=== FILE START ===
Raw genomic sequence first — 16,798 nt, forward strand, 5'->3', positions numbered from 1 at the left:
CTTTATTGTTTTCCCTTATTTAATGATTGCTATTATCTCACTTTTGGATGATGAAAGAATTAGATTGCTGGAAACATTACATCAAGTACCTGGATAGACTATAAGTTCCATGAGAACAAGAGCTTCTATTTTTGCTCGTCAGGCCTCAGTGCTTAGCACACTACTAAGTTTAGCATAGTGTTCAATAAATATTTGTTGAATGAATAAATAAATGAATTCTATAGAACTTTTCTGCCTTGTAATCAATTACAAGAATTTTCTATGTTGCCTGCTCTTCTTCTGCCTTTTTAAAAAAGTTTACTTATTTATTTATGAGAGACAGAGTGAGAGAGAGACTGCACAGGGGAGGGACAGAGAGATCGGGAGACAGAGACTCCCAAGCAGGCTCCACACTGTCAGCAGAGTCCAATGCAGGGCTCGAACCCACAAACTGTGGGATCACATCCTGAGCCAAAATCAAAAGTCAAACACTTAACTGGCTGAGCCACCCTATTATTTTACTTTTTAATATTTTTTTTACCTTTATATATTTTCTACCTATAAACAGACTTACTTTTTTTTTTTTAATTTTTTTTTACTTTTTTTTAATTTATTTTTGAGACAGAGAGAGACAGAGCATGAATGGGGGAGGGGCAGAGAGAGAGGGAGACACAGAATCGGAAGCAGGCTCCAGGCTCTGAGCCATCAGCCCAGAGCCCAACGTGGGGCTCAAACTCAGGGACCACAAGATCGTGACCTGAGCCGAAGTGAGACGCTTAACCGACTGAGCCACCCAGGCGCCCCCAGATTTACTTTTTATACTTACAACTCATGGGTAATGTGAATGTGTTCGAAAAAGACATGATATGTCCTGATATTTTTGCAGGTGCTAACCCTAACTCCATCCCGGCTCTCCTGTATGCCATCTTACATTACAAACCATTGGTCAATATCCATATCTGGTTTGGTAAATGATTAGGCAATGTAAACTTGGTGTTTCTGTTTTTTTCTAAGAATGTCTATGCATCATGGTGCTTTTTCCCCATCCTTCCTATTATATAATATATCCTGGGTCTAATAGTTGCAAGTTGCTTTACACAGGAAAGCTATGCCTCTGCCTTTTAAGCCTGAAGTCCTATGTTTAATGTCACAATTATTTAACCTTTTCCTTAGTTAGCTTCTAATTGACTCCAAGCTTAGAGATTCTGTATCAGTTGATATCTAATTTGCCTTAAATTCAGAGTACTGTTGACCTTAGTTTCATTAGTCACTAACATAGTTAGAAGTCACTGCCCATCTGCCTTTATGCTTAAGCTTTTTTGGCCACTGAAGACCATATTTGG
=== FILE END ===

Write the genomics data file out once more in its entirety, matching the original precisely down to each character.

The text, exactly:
Raw genomic sequence first — 16,798 nt, forward strand, 5'->3', positions numbered from 1 at the left:
CTTTATTGTTTTCCCTTATTTAATGATTGCTATTATCTCACTTTTGGATGATGAAAGAATTAGATTGCTGGAAACATTACATCAAGTACCTGGATAGACTATAAGTTCCATGAGAACAAGAGCTTCTATTTTTGCTCGTCAGGCCTCAGTGCTTAGCACACTACTAAGTTTAGCATAGTGTTCAATAAATATTTGTTGAATGAATAAATAAATGAATTCTATAGAACTTTTCTGCCTTGTAATCAATTACAAGAATTTTCTATGTTGCCTGCTCTTCTTCTGCCTTTTTAAAAAAGTTTACTTATTTATTTATGAGAGACAGAGTGAGAGAGAGACTGCACAGGGGAGGGACAGAGAGATCGGGAGACAGAGACTCCCAAGCAGGCTCCACACTGTCAGCAGAGTCCAATGCAGGGCTCGAACCCACAAACTGTGGGATCACATCCTGAGCCAAAATCAAAAGTCAAACACTTAACTGGCTGAGCCACCCTATTATTTTACTTTTTAATATTTTTTTTACCTTTATATATTTTCTACCTATAAACAGACTTACTTTTTTTTTTTTAATTTTTTTTTACTTTTTTTTAATTTATTTTTGAGACAGAGAGAGACAGAGCATGAATGGGGGAGGGGCAGAGAGAGAGGGAGACACAGAATCGGAAGCAGGCTCCAGGCTCTGAGCCATCAGCCCAGAGCCCAACGTGGGGCTCAAACTCAGGGACCACAAGATCGTGACCTGAGCCGAAGTGAGACGCTTAACCGACTGAGCCACCCAGGCGCCCCCAGATTTACTTTTTATACTTACAACTCATGGGTAATGTGAATGTGTTCGAAAAAGACATGATATGTCCTGATATTTTTGCAGGTGCTAACCCTAACTCCATCCCGGCTCTCCTGTATGCCATCTTACATTACAAACCATTGGTCAATATCCATATCTGGTTTGGTAAATGATTAGGCAATGTAAACTTGGTGTTTCTGTTTTTTTCTAAGAATGTCTATGCATCATGGTGCTTTTTCCCCATCCTTCCTATTATATAATATATCCTGGGTCTAATAGTTGCAAGTTGCTTTACACAGGAAAGCTATGCCTCTGCCTTTTAAGCCTGAAGTCCTATGTTTAATGTCACAATTATTTAACCTTTTCCTTAGTTAGCTTCTAATTGACTCCAAGCTTAGAGATTCTGTATCAGTTGATATCTAATTTGCCTTAAATTCAGAGTACTGTTGACCTTAGTTTCATTAGTCACTAACATAGTTAGAAGTCACTGCCCATCTGCCTTTATGCTTAAGCTTTTTTGGCCACTGAAGACCATATTTGG